Sexual and Reproductive Health, according to UNFPA, is a condition of total physical, mental, and social wellbeing in all aspects of the reproductive system. It indicates that people can have a pleasant and safe sexual life, as well as the ability to reproduce and the freedom to choose if, when, and how frequently they do so. People with disabilities, according to the UN Convention on the Rights of Persons with Disabilities, are those who have long-term physical, mental, intellectual, or sensory impairments that, in combination with other barriers, may prevent their full and effective participation in society on an equal basis with others.
Discrimination, stigma, and prejudice, as well as the habitual failure to incorporate disability rights into policy and program designs, Persons with disabilities have a right to enjoy life and have equal access to services and opportunities like every human being in the world. Therefore it is the duty of the government and different stakeholders to ensure that Persons with Disabilities are included while providing information and services. Its goal is to make work, health, communication, business, housing, products, and services accessible to individuals with disabilities. It is to provide them with the same opportunities in all aspects of life as everyone else in society.
The majority of SRHR programs and services tend to focus on young people as a whole, which by design excludes a huge percentage of youth with disabilities. Misconceptions about individuals with disabilities, as well as the idea that they are not sexually active, have contributed to a lack of focus on ensuring that they have access to sexual and reproductive health-care services as well. Many young people with disabilities lack access to sexual reproduction knowledge, are unaware of their rights, and are unable to get sexual reproductive health treatments. Many girls living with disabilities have been denied condoms because doctors believe they shouldn’t enjoy sex or, more accurately, shouldn’t be allowed to have sex, which is a form of violence. Due to a lack of these services, young people with disabilities are more likely to contract HIV/AIDS, have unwanted pregnancies, and contract other sexually transmitted diseases.
Looking at community health centres, youth-friendly services lack the components that make them disability-friendly. Young people with disabilities do not have access to sign language interpreters, confidentiality, or qualified healthcare practitioners. Service providers are ill-equipped to deal with people with disabilities, and some have a hostile attitude toward them. This has made people with disabilities, particularly the deaf, fearful of going to these health facilities for services.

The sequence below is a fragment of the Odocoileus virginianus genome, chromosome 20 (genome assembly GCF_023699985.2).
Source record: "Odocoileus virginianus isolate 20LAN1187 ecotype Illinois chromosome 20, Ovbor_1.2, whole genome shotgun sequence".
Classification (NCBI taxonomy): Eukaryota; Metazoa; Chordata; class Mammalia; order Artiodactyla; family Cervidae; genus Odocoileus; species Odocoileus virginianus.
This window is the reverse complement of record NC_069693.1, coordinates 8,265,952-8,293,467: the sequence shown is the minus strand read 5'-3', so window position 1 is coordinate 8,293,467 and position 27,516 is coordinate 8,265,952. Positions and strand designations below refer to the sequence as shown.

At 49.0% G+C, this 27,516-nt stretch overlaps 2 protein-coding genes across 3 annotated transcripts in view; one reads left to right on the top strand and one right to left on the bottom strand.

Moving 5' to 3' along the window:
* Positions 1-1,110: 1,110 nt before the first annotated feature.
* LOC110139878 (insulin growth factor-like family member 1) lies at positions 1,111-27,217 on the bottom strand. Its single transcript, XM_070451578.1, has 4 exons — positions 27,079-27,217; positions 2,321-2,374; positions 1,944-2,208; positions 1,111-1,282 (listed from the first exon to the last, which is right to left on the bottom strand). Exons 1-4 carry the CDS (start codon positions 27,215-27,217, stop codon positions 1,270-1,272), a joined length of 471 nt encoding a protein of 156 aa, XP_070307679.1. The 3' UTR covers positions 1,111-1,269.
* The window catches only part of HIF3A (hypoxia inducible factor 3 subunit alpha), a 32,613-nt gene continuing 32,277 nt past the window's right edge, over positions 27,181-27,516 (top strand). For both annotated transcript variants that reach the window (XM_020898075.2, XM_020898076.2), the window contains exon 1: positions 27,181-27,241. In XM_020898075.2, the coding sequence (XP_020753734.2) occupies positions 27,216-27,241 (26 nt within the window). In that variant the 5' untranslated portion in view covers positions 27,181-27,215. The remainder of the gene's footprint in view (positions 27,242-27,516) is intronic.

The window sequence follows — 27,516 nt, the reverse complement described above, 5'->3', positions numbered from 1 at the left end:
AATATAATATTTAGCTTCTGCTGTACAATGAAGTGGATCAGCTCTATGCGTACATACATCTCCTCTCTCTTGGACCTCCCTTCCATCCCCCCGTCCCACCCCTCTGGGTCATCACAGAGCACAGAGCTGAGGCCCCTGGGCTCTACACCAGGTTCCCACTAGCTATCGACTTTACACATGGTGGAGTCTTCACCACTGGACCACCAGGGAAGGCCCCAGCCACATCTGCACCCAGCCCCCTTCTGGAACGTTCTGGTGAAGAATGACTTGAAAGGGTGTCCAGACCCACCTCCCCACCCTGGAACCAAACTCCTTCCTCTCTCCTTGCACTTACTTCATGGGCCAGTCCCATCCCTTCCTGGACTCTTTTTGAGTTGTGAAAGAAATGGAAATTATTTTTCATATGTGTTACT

A key feature of exclusion for people with disabilities was worsened during the Covid-19. This occurred for a variety of reasons, including physical hurdles to key services, a lack of disability-sensitive services and information, and discrimination and stigma. COVID-19 lockdowns exacerbated the lack of comprehensive sexuality education and dignified menstruation health treatments for young people and women with disabilities. Health-care personnel may lack the knowledge, understanding, and skills necessary to respond to the needs of people with disabilities.
The government should provide free SRH services to youth with disabilities and bring these programs closer to the community to make them more accessible. The government, for example, should ensure that every health institution and clinic has a sexual reproductive health desk that provides these services to kids with disabilities and other adolescents in need. There is still considerable work to be done to ensure that the sexual and reproductive health needs of young people with disabilities are met. Policies relating to SRHR must be practical in order to ensure that people with disabilities are not left behind. Health personnel must be taught in how to deal with or engage with clients with various disabilities.
Reach A Hand Uganda, as a pioneer in youth-centered SRHR programming, is actively working to include people with disabilities in all of its programs and activities. These disability inclusion best practices may be seen in the Peer Educators’ Academy and other other programs run by the organization, however disability inclusion cannot be achieved in every element of life by a one man’s army. As a result, if we want to ensure a healthy and productive population, we must equip health workers with the necessary skills for dealing with youth with disabilities in hospitals, as well as the knowledge and methods for disseminating sexual reproductive health information to youth with disabilities during their hospital visits and all stake holders involved should play their roles.